Tech TV

Record your favorite shows on your computer's hard disk

3 min read

The Plextor ConvertX.
Photo: Plextor Corp.

The line between computers and TVs has become blurred. On the TV side, advanced set-top boxes like TiVo record broadcast and cable television directly to a hard disk. On the computer side, services like Apple's iTunes Music Store allow you to download and view popular shows such as Lost and Battlestar Galactica . The advantage of this marriage between television and computing is that you can watch recorded programs at the click of a remote control or a mouse, instead of having to rewind or fast-forward through VHS tapes.

But most set-top boxes require you to sign up for some kind of subscription plan, usually with a cable or satellite provider, and Apple charges for programs on a payâ''as-you-go basis. For those who want the ability to watch TV on their computers and save it to disk without paying additional fees—or any fees in the case of free terrestrial broadcasts—the Plextor ConvertX PX-TV402U PVR (personal video recorder) may be what you're looking for.

The ConvertX is a stand-alone box with a USB 2.0 connector and a bunch of A/V inputs, the most important of which is a coaxial RF connector that can be hooked up to an analog TV aerial or cable feed. Both NTSC and PAL/SECAM versions are available for U.S.- and European-style TV signals. If you have digital cable or satellite, you'll need a separate converter to first create an analog signal.

Using software installed on either a PC or a Mac, you control the ConvertX's built-in tuner via the USB connection to select a TV channel, which you can then watch on your monitor, record to hard disk, or both. You can schedule recordings in advance and trade off picture quality against storage space using a variety of MPEG coding schemes: it should be noted that some of the coding schemes produce quite blocky results that are inferior to a typical VHS recording, but if you're just looking to stay current with the voting on your favorite reality TV show, they should suffice.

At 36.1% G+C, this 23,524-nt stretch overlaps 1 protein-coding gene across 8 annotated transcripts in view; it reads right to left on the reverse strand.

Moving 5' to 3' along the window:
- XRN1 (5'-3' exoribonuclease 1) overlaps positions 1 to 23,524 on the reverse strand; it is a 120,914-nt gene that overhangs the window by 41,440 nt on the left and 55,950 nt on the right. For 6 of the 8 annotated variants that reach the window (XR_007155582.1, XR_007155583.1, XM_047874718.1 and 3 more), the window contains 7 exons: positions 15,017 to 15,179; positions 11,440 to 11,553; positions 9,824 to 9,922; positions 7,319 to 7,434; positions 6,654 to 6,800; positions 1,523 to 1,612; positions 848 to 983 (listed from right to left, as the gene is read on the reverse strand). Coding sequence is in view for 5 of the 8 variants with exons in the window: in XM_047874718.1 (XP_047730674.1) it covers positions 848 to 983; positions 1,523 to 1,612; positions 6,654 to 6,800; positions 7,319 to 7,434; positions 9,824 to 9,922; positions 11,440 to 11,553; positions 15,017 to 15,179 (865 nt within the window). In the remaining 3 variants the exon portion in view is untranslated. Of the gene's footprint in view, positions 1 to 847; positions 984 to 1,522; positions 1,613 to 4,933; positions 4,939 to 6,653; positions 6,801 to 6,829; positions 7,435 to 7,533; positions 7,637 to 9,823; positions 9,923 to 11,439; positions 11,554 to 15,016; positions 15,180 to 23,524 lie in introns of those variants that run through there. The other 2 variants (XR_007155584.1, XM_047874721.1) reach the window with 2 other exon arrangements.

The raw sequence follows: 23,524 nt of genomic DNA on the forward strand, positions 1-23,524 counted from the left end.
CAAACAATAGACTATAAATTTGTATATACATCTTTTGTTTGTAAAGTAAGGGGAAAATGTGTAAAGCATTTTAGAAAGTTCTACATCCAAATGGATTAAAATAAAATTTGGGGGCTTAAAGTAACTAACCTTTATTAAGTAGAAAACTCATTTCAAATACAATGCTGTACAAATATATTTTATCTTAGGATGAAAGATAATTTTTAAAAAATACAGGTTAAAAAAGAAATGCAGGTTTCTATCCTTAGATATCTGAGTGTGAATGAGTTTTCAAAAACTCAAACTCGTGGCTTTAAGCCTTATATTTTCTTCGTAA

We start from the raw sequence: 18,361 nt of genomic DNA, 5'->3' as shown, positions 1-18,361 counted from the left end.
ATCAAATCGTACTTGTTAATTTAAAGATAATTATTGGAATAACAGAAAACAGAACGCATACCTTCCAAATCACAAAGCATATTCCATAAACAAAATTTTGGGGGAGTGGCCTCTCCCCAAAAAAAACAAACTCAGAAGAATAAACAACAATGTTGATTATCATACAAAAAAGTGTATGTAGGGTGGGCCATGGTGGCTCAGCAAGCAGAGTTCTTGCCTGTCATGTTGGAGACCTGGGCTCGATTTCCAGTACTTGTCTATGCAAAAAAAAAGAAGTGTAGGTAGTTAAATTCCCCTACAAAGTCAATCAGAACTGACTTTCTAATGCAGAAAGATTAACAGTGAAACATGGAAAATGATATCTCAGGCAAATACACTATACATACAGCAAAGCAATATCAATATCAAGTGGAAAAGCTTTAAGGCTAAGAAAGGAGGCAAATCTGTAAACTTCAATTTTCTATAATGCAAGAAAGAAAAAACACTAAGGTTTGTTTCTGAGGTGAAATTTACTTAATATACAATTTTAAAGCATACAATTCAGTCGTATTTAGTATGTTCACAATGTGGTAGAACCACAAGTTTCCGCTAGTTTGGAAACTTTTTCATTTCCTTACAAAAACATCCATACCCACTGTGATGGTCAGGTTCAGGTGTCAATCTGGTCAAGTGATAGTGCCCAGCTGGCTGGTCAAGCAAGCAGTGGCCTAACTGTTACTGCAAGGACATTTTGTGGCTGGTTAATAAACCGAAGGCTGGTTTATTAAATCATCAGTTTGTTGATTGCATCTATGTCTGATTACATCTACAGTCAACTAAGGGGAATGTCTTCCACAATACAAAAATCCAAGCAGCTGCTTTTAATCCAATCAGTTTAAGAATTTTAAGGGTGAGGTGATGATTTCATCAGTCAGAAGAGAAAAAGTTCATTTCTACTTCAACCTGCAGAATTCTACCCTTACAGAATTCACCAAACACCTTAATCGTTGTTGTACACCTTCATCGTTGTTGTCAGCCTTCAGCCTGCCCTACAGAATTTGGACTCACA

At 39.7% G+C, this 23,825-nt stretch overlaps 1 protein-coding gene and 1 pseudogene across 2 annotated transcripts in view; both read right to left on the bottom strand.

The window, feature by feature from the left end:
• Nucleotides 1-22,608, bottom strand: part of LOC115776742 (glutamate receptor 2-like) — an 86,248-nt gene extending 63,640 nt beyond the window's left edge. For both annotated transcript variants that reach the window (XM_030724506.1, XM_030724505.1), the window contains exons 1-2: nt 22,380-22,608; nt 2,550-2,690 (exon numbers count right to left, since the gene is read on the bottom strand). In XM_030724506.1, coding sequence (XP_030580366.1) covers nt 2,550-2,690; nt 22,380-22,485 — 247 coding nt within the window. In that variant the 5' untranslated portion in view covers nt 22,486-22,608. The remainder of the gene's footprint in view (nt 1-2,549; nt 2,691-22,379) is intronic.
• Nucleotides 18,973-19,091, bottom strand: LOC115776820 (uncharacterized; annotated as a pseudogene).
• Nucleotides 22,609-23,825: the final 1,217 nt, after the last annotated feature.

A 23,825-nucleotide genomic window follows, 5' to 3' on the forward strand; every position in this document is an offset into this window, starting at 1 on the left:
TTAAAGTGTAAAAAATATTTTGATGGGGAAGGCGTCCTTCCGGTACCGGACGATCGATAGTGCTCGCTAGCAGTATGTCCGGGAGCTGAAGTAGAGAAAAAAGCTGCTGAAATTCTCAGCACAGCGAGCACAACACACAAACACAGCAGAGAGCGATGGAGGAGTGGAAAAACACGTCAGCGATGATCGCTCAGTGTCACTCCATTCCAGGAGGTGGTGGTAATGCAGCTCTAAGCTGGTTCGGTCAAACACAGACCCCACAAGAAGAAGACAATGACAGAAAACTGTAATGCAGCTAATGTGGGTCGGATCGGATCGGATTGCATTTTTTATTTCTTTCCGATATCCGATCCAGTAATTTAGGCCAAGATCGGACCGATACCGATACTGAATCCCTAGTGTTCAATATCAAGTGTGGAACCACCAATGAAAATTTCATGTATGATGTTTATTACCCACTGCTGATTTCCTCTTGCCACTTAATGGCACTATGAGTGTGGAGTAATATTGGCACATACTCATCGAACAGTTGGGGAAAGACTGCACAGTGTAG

But—as they say on the best TV infomercials—wait! There's more! The system sets up a video buffer, so you can pause, rewind, and fast-forward back to the present moment while watching live TV. Another particularly nifty trick we did with our Mac-based system that's not in the owner's manual was to set up the computer attached to the ConvertX (my office G4 PowerBook) as a video server. This allowed other computer users on IEEE Spectrum's local area network (including those on PCs) to watch what was being received, and even change channels remotely (although, with only one tuner in the ConvertX, everyone on the network had to watch the same channel).

This trick required downloading some third-party open-source software, CyTV, the video server part of which is specifically designed for the Mac version of the ConvertX PVR software. Windows and Linux-based PC users who are willing to do some digging and tweaking should be able to set up similar systems, but I haven't tested these myself. Incidentally, it is because different PVR software is licensed by Plextor for Macs and PCs that the Mac version of the ConvertX costs US $30 more than the PC version, though the hardware is identical.

You can also hook up a video camera, VCR, and so on using the other A/V inputs provided. This is obviously useful to those with, say, camcorders that date from before the digital revolution who want to convert their old family videos. The bundled software that comes with both PC and Mac versions will help you create DVDs, saving memories otherwise destined for format obsolescence.

Bottom line: Plextor's ConvertX is easy to install, works as advertised, and gives viewers freedom in how they want to watch and record television. All that's missing is a free set of knives thrown in with every purchase.

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